Whalum could do a cover CD of a phone book and it would sound
good. Fortunately, there is better material out
there for him to work his magic on. On his 18th CD,
and debut on the Rendezvous label, Whalum offers his interpretations
of Kenneth “Babyface” Edmonds' love songs. The
Babyface Songbook is produced by Matt Pierson
and features Dave Koz, Rick Braun, John Stoddart, Norman
Brown, Chuck Loeb, and Kenneth “Babyface” Edmonds.
“Exhale (Shoop Shoop),” a wonderful, soulful
slow dance, opens the CD. You’ll be joining the “Shoop
Shoop” chorus before it’s over. “Can
We Talk” reunites BWB – Rick Braun, Kirk Whalum
and Norman Brown… all taking turns with the lead.
Truthfully, I really wasn’t looking forward to hearing
another cover of “I’ll Make Love To You,” but
it only took a few seconds to fall in love with Kirk’s
powerful interpretation, and now it’s one of my favorite
tracks. Beautifully done. Rick Braun joins Kirk
again on “For The Cool In You” along with John
Stoddart on Fender Rhodes. Very cool and funky. “Breathe
Again” is another track I wasn’t looking forward
to, but again, Whalum can make anything sound new and fresh.
With Kirk on soprano sax, this next track needs no words. Gentle,
heartfelt, and emotional, “When Can I See You Again” is
absolutely breathtaking. John Stoddart adds a very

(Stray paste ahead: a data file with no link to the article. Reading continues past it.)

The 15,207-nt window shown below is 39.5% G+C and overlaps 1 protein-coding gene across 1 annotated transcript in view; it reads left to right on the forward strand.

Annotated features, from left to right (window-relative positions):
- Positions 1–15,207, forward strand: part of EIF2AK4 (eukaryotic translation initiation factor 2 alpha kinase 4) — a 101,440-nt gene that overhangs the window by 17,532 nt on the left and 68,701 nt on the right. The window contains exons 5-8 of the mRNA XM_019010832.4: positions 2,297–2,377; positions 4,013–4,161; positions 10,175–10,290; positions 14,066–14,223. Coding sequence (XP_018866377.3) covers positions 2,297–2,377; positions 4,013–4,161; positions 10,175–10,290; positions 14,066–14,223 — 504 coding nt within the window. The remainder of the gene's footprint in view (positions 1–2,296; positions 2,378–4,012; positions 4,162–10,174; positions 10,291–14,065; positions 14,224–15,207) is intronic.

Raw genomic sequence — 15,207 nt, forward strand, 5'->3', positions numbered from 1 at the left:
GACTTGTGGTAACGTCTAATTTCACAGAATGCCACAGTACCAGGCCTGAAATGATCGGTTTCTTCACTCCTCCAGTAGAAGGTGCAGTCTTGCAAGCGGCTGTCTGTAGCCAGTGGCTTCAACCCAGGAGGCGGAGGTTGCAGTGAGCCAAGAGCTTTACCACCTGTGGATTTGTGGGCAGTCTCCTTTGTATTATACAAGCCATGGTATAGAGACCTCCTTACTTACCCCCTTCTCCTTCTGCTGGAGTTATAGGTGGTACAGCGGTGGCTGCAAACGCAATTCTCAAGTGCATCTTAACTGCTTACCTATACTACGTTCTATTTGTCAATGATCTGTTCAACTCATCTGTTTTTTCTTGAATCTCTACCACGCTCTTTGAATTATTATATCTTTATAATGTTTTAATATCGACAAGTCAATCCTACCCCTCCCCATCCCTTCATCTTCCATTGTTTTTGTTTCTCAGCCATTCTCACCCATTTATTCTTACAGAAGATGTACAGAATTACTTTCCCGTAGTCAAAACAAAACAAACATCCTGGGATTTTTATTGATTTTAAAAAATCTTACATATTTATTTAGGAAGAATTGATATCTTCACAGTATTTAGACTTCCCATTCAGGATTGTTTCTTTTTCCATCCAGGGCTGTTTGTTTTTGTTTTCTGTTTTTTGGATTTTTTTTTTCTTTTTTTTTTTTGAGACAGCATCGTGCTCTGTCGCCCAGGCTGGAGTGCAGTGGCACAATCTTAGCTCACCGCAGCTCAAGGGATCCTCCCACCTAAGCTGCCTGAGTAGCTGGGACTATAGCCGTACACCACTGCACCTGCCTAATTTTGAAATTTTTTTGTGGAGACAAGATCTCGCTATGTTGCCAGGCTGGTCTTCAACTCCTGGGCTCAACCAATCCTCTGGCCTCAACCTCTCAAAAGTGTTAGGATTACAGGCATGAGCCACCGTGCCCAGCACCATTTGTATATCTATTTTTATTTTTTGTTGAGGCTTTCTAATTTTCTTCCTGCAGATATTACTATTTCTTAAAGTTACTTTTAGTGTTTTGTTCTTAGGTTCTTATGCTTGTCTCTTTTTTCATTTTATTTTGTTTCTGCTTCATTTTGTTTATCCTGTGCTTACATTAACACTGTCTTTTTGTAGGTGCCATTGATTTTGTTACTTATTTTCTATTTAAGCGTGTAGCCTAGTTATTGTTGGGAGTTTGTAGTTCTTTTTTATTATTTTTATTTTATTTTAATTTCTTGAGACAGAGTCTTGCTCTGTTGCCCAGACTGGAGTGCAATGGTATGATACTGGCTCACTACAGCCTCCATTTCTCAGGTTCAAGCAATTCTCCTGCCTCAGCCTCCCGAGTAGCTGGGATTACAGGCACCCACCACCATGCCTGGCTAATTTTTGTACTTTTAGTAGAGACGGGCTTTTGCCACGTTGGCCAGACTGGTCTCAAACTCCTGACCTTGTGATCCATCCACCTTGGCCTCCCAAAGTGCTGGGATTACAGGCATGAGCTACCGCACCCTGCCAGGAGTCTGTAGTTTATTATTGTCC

nice piano accompaniment to this one. “Betcha
Never” features Chuck Loeb on acoustic guitar. Whalum
totally captures the melody as he “sings” this
one from the heart with his unmistakable tenor sax sound.
“Someone To Love”… This one is a real treat for me… an
emotionally powerful sax duet with a very sweet “acapella” ending
by two of my favorite sax players, Kirk Whalum and Dave Koz - Whalum on tenor
and Koz on soprano. This is a wonderful “dance” between
the two instruments. At times it will take your breath away.
“Not Gon’ Cry” is the title of the track, but Kirk certainly
makes his tenor sax cry on this bluesy, R&B cover. Whalum is joined
again by Norman Brown for “Whip Appeal.” The contrast between Brown’s
laid back guitar licks and Whalum’s soulful tenor sax lends a lot of
interest to this one. Babyface himself joins Kirk on “I Said I
Love You” for background vocals, but Whalum’s sax does the real “singing” here. This
is another sweet, gentle, instrumental slow-dance. Closing the collection is “Wey
U” with a cool bosa nova feel, featuring Gabriella Anders on vocals.
As Whalum writes in the liner notes, “Melody is powerful. Melody
played for the heart is both powerful and spiritual.” The
Babyface Songbook is indeed that.
- Elizabeth Ware